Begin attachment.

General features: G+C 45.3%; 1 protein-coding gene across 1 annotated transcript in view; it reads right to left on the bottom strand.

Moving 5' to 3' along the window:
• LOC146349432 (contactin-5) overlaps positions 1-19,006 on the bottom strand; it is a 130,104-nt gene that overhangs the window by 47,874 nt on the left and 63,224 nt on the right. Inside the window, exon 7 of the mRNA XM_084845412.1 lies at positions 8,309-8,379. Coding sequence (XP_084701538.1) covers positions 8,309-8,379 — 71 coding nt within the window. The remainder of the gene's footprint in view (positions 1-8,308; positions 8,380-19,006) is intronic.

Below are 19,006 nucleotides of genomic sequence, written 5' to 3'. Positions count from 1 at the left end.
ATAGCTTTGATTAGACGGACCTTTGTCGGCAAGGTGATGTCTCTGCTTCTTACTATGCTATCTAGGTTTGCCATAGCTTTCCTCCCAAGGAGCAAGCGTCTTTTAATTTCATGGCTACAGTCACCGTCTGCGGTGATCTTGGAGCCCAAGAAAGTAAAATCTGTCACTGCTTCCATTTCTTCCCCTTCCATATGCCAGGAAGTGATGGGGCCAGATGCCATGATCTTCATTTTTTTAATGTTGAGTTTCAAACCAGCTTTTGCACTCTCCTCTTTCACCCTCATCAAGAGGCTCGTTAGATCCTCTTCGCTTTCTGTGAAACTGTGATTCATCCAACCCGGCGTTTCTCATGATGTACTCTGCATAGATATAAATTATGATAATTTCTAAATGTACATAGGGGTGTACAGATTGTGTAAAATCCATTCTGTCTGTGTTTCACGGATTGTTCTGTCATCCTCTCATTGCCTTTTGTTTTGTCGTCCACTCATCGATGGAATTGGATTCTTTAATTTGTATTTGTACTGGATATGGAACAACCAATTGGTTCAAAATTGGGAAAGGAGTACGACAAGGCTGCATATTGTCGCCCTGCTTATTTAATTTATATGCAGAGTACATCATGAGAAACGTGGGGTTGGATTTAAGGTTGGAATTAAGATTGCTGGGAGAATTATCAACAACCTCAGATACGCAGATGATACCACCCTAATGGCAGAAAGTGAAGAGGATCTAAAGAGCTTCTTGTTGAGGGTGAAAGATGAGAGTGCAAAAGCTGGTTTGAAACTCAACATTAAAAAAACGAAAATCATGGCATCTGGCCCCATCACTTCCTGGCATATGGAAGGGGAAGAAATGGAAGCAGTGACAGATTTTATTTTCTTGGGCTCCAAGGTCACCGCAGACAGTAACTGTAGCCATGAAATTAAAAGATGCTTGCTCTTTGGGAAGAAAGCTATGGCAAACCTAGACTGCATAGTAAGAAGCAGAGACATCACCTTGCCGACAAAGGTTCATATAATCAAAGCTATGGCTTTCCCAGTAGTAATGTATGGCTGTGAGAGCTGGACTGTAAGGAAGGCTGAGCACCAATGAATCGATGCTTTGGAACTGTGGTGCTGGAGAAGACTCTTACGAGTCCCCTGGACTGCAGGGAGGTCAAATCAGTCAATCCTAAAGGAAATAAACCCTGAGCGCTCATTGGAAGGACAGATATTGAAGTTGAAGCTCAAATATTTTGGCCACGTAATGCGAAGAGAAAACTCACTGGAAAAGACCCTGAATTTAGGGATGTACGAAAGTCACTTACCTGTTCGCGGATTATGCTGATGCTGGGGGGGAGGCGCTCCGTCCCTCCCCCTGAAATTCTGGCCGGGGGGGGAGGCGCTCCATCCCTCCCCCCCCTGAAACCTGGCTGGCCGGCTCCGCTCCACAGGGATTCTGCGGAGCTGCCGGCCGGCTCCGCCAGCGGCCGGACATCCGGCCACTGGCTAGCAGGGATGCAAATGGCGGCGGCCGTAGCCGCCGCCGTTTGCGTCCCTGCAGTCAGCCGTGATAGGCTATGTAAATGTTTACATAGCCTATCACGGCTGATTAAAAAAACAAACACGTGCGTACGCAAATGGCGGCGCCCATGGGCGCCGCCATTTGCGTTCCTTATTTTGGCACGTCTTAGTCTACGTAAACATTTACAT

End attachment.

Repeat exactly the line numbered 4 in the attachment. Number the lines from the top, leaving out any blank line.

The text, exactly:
Below are 19,006 nucleotides of genomic sequence, written 5' to 3'. Positions count from 1 at the left end.